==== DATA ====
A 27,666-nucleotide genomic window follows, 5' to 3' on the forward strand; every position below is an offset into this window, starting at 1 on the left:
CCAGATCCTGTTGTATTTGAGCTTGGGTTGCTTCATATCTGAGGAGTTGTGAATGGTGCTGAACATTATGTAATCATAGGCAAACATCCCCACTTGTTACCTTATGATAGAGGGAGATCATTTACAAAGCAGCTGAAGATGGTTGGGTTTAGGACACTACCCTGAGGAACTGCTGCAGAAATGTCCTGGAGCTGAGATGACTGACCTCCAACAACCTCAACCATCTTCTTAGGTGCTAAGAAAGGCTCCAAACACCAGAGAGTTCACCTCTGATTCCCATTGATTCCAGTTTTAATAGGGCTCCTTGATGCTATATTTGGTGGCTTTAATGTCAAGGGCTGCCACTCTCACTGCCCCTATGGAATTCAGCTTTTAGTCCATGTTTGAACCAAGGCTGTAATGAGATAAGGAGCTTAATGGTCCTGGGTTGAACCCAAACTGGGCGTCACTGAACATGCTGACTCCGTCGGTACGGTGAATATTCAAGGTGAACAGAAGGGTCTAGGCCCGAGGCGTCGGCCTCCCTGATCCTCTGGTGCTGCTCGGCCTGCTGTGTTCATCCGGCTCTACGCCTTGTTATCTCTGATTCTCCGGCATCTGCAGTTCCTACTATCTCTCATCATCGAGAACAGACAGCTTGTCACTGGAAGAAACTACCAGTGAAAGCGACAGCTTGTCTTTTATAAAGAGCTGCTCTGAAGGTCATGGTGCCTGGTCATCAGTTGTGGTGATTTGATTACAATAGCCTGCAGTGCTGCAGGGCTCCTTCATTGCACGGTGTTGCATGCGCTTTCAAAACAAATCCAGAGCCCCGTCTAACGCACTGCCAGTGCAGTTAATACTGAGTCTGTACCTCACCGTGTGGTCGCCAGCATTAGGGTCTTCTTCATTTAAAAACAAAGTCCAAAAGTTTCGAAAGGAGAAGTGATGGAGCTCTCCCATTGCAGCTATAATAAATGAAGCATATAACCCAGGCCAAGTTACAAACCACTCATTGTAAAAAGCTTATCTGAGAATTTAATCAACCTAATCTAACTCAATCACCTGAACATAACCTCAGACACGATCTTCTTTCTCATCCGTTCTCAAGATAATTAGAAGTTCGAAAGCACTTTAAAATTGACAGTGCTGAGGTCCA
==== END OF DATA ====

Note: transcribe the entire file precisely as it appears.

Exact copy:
A 27,666-nucleotide genomic window follows, 5' to 3' on the forward strand; every position below is an offset into this window, starting at 1 on the left:
CCAGATCCTGTTGTATTTGAGCTTGGGTTGCTTCATATCTGAGGAGTTGTGAATGGTGCTGAACATTATGTAATCATAGGCAAACATCCCCACTTGTTACCTTATGATAGAGGGAGATCATTTACAAAGCAGCTGAAGATGGTTGGGTTTAGGACACTACCCTGAGGAACTGCTGCAGAAATGTCCTGGAGCTGAGATGACTGACCTCCAACAACCTCAACCATCTTCTTAGGTGCTAAGAAAGGCTCCAAACACCAGAGAGTTCACCTCTGATTCCCATTGATTCCAGTTTTAATAGGGCTCCTTGATGCTATATTTGGTGGCTTTAATGTCAAGGGCTGCCACTCTCACTGCCCCTATGGAATTCAGCTTTTAGTCCATGTTTGAACCAAGGCTGTAATGAGATAAGGAGCTTAATGGTCCTGGGTTGAACCCAAACTGGGCGTCACTGAACATGCTGACTCCGTCGGTACGGTGAATATTCAAGGTGAACAGAAGGGTCTAGGCCCGAGGCGTCGGCCTCCCTGATCCTCTGGTGCTGCTCGGCCTGCTGTGTTCATCCGGCTCTACGCCTTGTTATCTCTGATTCTCCGGCATCTGCAGTTCCTACTATCTCTCATCATCGAGAACAGACAGCTTGTCACTGGAAGAAACTACCAGTGAAAGCGACAGCTTGTCTTTTATAAAGAGCTGCTCTGAAGGTCATGGTGCCTGGTCATCAGTTGTGGTGATTTGATTACAATAGCCTGCAGTGCTGCAGGGCTCCTTCATTGCACGGTGTTGCATGCGCTTTCAAAACAAATCCAGAGCCCCGTCTAACGCACTGCCAGTGCAGTTAATACTGAGTCTGTACCTCACCGTGTGGTCGCCAGCATTAGGGTCTTCTTCATTTAAAAACAAAGTCCAAAAGTTTCGAAAGGAGAAGTGATGGAGCTCTCCCATTGCAGCTATAATAAATGAAGCATATAACCCAGGCCAAGTTACAAACCACTCATTGTAAAAAGCTTATCTGAGAATTTAATCAACCTAATCTAACTCAATCACCTGAACATAACCTCAGACACGATCTTCTTTCTCATCCGTTCTCAAGATAATTAGAAGTTCGAAAGCACTTTAAAATTGACAGTGCTGAGGTCCA